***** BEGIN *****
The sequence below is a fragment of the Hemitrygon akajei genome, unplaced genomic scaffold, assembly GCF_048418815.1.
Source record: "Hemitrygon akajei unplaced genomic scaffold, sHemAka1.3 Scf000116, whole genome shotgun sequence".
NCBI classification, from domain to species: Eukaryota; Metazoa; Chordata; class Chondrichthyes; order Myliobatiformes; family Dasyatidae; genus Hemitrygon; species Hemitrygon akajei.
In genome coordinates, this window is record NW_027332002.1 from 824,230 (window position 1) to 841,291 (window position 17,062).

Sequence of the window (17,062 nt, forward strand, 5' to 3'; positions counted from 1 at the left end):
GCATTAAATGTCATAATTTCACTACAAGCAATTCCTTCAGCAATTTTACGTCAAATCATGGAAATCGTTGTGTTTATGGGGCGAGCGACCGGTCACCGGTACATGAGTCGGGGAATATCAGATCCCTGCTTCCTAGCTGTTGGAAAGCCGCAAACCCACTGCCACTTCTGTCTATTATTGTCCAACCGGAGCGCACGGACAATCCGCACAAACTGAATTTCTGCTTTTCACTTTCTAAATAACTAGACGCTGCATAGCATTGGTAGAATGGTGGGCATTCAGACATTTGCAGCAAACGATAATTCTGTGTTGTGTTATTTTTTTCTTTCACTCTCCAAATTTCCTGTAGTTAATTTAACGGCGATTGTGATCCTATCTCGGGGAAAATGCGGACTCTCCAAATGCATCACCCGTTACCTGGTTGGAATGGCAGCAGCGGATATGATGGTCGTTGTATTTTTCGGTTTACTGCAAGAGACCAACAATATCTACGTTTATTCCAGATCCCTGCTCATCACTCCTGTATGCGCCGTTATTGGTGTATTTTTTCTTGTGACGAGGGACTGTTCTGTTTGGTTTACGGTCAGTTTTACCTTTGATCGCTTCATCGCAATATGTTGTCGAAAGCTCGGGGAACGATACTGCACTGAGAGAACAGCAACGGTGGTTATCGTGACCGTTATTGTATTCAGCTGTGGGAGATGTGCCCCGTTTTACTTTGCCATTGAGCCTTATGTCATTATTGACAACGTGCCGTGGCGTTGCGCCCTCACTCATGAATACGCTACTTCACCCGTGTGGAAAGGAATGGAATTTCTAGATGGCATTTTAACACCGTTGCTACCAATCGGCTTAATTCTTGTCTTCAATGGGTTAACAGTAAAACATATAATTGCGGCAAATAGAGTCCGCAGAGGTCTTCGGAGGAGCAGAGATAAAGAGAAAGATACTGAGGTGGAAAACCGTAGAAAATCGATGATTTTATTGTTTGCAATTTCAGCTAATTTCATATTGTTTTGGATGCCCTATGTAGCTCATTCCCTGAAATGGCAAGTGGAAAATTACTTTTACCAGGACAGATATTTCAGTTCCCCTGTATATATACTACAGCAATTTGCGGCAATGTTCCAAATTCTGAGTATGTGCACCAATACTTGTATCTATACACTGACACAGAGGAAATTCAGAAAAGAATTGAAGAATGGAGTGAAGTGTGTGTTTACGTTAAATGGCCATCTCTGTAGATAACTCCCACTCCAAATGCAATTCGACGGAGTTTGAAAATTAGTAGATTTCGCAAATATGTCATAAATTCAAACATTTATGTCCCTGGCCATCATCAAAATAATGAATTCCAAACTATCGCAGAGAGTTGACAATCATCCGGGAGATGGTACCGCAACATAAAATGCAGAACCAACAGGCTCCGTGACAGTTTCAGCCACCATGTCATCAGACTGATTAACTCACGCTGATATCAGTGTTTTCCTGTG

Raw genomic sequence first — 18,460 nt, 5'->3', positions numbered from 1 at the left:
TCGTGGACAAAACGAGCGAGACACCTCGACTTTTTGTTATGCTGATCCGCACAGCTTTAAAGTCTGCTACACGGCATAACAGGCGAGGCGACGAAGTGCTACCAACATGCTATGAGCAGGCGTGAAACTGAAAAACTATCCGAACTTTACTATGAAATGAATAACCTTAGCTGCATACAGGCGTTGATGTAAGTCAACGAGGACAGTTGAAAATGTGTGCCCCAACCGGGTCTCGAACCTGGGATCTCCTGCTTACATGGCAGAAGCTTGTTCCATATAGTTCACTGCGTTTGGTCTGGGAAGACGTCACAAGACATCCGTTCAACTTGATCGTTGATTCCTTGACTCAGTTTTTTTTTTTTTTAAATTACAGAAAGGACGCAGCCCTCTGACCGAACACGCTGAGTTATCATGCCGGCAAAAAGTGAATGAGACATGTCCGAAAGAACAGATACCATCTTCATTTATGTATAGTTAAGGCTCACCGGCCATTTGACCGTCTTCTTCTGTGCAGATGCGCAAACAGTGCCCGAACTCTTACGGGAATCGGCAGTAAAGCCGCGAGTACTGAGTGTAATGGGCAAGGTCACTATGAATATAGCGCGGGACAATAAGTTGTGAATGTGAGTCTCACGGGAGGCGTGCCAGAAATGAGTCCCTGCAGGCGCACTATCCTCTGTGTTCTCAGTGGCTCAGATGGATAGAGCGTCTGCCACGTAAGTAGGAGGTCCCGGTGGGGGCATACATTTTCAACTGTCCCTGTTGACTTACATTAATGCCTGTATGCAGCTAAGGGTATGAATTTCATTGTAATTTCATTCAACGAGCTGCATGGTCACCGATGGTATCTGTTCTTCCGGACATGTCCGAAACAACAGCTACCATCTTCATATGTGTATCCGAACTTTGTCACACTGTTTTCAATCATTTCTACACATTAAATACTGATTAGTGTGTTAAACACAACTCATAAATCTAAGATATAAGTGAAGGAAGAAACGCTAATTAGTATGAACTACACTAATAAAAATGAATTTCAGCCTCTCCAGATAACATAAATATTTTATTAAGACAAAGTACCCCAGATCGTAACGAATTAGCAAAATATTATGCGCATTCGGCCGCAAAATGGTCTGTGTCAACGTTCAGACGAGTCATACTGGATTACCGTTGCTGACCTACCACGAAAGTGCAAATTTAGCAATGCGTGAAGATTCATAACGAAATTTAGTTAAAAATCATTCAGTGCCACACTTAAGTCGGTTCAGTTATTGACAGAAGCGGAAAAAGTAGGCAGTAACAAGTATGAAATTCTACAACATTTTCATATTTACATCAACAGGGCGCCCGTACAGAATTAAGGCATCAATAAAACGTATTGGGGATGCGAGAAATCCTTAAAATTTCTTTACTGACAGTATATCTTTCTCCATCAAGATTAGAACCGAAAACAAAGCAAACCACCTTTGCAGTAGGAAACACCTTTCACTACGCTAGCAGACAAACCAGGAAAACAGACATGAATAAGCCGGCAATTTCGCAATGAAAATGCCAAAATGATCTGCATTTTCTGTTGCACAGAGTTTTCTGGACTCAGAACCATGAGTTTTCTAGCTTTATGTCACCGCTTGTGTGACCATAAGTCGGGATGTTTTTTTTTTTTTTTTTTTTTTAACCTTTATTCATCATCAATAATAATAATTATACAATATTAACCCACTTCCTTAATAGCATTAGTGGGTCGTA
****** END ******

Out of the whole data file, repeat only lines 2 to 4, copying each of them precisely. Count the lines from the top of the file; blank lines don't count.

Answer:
Source record: "Hemitrygon akajei unplaced genomic scaffold, sHemAka1.3 Scf000116, whole genome shotgun sequence".
NCBI classification, from domain to species: Eukaryota; Metazoa; Chordata; class Chondrichthyes; order Myliobatiformes; family Dasyatidae; genus Hemitrygon; species Hemitrygon akajei.
In genome coordinates, this window is record NW_027332002.1 from 824,230 (window position 1) to 841,291 (window position 17,062).